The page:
Unplanned Work Is Silently Killing IT Departments

You can't see it. You can't smell it. But it's deadly, and it may be in your IT organization's basement, silently killing your company. It's called unplanned work, and CIOs and chief information security officers are losing their jobs because of it. This silent killer is so hard to recognize that many IT professionals don't even realize it exists.

Some will challenge, "If unplanned work is so deadly, where are all of the dead bodies?" The answer is that they're everywhere. Once you see them, you'll see that they are one step removed from the root of virtually all IT problems.

It's difficult to overestimate the effect of unplanned work on an IT organization. Here's a back-of-napkin calculation. According to a Forrester Research estimate from 2002, 10% of the U.S. gross domestic product is spent on IT, comprising 50% of corporate capital expenditures. But IT projects are like a free puppy -- the capital cost of the puppy is dominated by the "operate/maintain" costs, not the initial acquisition costs. The U.S. GDP in 2004 was approximately $10 trillion; if 10% of that is spent on IT, and if we estimate that 50% of that IT spending is on "operate/maintain" activities, and if at least 35% of that work is unplanned, that's $350 billion. That's a lot of dead bodies. For many companies, the IT controls work for Sarbanes-Oxley Act Section 404, which AMR Research estimates will exceed $6 billion in 2006, is an unplanned activity. More dead bodies.

Unplanned work is any activity in the IT organization that can't be mapped to an authorized project, procedure or change request. Any service interruption, failed change, emergency change, or patch or security incident creates unplanned work.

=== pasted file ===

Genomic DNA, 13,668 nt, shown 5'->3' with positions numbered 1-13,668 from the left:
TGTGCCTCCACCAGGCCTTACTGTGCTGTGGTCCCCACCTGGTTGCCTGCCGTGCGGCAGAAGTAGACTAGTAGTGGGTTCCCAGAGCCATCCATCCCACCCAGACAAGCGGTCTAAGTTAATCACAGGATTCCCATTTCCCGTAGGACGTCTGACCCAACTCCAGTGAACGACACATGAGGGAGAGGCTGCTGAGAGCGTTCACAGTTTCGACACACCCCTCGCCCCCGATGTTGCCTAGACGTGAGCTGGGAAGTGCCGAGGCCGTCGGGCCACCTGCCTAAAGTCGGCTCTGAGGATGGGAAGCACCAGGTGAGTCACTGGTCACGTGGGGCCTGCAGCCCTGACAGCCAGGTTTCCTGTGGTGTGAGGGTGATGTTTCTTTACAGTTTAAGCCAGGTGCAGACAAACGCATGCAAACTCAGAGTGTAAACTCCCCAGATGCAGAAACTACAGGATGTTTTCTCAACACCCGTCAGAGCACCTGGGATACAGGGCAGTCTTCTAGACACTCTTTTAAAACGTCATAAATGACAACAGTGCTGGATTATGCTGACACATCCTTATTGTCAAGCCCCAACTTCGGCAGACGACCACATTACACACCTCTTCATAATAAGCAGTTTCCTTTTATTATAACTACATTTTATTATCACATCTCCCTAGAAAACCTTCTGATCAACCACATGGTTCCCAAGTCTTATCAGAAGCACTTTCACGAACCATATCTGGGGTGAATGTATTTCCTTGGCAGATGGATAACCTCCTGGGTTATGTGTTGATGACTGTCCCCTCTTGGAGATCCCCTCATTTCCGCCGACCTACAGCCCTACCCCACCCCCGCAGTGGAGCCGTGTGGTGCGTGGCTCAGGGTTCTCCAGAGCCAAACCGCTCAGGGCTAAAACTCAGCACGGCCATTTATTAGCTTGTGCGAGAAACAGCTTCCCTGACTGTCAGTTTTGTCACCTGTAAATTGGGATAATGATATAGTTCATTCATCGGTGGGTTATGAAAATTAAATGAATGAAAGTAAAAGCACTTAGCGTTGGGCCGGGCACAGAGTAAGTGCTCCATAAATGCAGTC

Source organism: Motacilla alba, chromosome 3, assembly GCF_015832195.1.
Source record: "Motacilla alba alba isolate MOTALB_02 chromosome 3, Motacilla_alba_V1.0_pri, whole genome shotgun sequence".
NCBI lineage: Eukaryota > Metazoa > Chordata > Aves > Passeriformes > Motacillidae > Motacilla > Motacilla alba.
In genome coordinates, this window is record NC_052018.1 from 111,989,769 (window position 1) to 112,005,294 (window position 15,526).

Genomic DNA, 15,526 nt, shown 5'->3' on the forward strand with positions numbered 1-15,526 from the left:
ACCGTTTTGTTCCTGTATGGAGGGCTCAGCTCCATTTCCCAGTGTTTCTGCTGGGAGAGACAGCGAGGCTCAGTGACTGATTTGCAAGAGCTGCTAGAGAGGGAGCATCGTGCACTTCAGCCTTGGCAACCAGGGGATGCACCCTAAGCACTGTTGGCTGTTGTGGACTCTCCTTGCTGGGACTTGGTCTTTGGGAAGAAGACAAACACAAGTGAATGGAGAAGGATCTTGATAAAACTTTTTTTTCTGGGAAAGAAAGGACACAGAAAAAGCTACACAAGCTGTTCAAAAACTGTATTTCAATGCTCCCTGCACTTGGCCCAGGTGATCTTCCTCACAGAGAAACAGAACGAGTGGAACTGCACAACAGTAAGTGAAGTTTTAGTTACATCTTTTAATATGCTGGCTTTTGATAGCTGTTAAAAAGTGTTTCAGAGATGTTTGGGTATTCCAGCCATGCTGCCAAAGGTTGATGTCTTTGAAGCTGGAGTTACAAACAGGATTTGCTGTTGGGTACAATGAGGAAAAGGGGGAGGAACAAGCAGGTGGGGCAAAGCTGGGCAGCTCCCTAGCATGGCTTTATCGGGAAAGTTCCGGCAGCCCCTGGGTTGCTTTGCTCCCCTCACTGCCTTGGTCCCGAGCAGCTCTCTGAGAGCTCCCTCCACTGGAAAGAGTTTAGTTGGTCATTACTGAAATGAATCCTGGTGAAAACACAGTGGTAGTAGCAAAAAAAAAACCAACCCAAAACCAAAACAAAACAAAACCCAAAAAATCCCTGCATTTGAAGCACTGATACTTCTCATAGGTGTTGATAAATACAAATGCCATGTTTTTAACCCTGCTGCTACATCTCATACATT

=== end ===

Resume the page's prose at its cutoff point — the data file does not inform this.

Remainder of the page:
The amount of unplanned work in your IT organization is a remarkably accurate indicator and predictor of IT effectiveness. In 2002, early in my firm's research on high-performing IT organizations, we developed a 75-question assessment to determine whether or not an organization is high-performing. We look back at this assessment now with some embarrassment, because now we believe we can make conclusions about an organization's maturity and needed prescriptive steps by asking just one question: What percentage of your IT organization's work is unplanned? Those organizations that spend less than 10% of their time on urgent and unplanned work also usually have extremely high levels of operational excellence, compliance and security and have good working relationships with auditors.

While CIOs aspire to focus on strategic issues, they must first master the tactical, because unplanned work comes at the expense of strategic planned work.

A common view is that IT has two business functions:

  1. Build and complete new projects for the business:The ideal IT organization is completing projects on time, with reliable quality, and is delivering needed capabilities to the business. These IT projects are planned work, and anything that detracts from completing them is unplanned work. If developers spend 30% of their time on emergency break/fix issues escalated from IT operations, project commitments suffer, often resulting in late projects.